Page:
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There are several significant advantages of using ABC in supplier costing. First off, it gives organisations a more precise understanding of the cost drivers, enabling them to concentrate on tasks that have the biggest effects on costs (Gupta & Galloway, 2003). Improved resource allocation and supplier relationships may result from this knowledge.
Second, ABC makes it easier to identify high-cost suppliers, giving businesses the option of negotiating better deals or looking for substitute suppliers (Agndal & Nilsson, 2007). Additionally, it aids in separating reliable, high-quality suppliers from those that may be more cost-effective but may sacrifice quality.
However, there are some limitations on activity-based supplier costing as well. It can take a lot of time and effort to effectively identify and measure activities when implementing ABC (Kishikawa, 2020). The initial setup expenses may be too high for small and medium-sized businesses, making it more appropriate for larger businesses with vast supply networks.
This report's analysis and assessment part will dive into the drawbacks of conventional costing methods for allocating supplier expenses and emphasise how these methods fall short of offering a complete picture of supplier costs. It will also look at how activity-based supplier costing (ABC), which directly links costs to supplier-related activities, gets through these constraints.
In order to show the usefulness and advantages of this technique in discovering hidden costs related to supplier relationships, a real-life case study of a manufacturing company that adopted ABC will also be given.
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Manufacturing companies have long distributed supplier costs using traditional methods of costing like job costing or process costing. To allocate indirect costs to goods or services, these methodologies rely on volume-related measures, such as direct labour hours or machine hours (Kumar & Mahto, 2013). These techniques, however, fall short in capturing the nuances inherent in supplier relationships when it comes to supplier costs.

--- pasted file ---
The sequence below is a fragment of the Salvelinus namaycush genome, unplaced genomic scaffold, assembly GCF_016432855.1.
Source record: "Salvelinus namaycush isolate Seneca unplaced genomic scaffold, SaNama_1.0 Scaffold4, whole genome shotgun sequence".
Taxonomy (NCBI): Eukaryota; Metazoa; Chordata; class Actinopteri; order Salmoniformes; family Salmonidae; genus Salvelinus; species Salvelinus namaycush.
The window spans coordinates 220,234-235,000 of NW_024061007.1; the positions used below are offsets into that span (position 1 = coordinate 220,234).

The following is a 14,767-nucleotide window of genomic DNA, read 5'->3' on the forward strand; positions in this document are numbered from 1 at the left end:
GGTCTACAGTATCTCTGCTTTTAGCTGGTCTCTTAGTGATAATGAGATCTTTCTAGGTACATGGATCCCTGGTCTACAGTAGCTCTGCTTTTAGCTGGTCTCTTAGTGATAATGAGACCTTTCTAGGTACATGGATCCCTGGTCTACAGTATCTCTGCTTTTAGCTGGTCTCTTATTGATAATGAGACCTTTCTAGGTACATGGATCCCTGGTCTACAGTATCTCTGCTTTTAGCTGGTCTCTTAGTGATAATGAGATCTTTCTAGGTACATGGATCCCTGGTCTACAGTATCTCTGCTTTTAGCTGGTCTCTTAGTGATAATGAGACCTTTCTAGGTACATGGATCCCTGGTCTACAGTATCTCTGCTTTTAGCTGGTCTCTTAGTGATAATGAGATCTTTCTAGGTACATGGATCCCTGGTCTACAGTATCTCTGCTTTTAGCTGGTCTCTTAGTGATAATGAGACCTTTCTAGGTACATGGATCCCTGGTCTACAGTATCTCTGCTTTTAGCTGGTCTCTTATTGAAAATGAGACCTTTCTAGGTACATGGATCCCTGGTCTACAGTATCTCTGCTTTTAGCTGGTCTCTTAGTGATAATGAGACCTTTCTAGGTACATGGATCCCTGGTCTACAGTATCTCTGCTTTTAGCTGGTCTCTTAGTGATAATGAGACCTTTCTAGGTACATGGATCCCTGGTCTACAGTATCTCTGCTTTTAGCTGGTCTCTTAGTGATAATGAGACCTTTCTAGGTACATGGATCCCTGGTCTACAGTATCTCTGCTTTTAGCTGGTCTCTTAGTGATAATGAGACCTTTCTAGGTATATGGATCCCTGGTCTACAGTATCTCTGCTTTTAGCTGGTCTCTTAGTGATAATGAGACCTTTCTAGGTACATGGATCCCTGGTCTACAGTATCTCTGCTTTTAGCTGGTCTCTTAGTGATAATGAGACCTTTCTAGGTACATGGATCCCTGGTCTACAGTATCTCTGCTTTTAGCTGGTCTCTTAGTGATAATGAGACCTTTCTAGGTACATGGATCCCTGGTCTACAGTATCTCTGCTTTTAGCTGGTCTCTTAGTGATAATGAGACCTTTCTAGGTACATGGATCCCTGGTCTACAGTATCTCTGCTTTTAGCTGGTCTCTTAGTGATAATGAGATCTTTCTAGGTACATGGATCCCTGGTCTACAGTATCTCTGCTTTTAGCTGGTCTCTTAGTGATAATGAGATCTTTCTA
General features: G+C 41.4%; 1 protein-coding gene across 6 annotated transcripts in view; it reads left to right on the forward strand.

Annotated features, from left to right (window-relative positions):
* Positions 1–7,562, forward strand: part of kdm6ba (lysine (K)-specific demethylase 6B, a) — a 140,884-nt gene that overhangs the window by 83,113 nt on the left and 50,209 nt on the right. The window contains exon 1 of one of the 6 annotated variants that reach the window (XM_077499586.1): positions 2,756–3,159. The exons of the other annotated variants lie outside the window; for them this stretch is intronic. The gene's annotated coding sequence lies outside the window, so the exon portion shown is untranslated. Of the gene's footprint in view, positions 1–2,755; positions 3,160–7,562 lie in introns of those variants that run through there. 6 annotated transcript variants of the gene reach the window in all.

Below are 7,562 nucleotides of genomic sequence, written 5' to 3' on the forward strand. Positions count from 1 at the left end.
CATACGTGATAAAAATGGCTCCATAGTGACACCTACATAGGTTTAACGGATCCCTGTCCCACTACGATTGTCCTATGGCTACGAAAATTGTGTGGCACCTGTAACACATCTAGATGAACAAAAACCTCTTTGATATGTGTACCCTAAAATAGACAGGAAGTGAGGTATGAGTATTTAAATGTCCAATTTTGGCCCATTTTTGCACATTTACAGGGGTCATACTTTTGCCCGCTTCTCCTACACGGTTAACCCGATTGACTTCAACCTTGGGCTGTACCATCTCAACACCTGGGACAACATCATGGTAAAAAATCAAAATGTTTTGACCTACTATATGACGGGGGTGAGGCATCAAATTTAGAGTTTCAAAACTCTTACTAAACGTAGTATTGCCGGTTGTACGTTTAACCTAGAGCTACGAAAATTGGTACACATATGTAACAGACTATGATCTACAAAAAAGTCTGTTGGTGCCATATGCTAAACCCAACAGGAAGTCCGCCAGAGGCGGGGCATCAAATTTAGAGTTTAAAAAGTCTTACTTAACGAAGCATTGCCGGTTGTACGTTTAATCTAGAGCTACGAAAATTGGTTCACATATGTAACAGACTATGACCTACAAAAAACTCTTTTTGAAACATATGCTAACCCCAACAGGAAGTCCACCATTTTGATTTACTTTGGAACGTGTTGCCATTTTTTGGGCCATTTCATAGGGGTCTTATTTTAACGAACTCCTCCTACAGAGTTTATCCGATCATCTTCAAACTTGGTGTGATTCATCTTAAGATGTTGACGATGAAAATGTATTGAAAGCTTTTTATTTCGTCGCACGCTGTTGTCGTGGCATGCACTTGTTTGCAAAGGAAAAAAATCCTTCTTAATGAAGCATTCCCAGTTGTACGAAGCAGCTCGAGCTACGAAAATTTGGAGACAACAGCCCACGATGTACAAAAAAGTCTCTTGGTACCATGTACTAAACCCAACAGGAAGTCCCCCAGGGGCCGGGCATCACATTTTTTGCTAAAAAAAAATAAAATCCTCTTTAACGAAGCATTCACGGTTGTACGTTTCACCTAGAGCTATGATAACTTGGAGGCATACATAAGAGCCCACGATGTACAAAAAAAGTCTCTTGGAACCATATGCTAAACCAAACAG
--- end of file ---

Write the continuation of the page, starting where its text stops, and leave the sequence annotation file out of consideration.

Traditional approaches, for instance, would assign overhead costs simply based on the quantity of units produced, omitting the possibility that various providers might need various levels of assistance and resources. This can result in inaccurate representations of supplier costs and limit the capacity to select and evaluate suppliers in an informed manner.
Traditional costing techniques have a number of drawbacks, one of which is their inability to account for hidden or indirect costs related to supplier relationships. These costs are difficult to attribute to specific suppliers using conventional methods, and they may include rush shipping fees because of delayed deliveries or increased quality control charges (Ruiz-de-Arbulo-Lopez, Fortuny-Santos, & Cuatrecasas-Arbós, 2013).
As a result, businesses could make poor supplier decisions since they don't fully understand the true cost of working with particular suppliers.
Furthermore, non-volume-based cost variables that have a big impact on supplier costs are frequently overlooked by standard costing techniques. These factors could be responsiveness to demand variations, product quality, and supplier dependability.
Traditional approaches fall short of giving a complete and accurate picture of the expenses related to specific suppliers because they do not take these crucial elements into account.
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By assigning costs to certain activities associated with supplier interactions, activity-based supplier costing provides a workaround for the shortcomings of conventional costing methodologies. By using this strategy, organisations can identify costs that are directly related to specific suppliers, both direct and indirect (Cardos & Pete, 2011).
ABC distributes costs based on the actual resources used, giving a more realistic picture of supplier expenses, by recognising supplier-related activities like order processing, supplier appraisal, or quality inspections.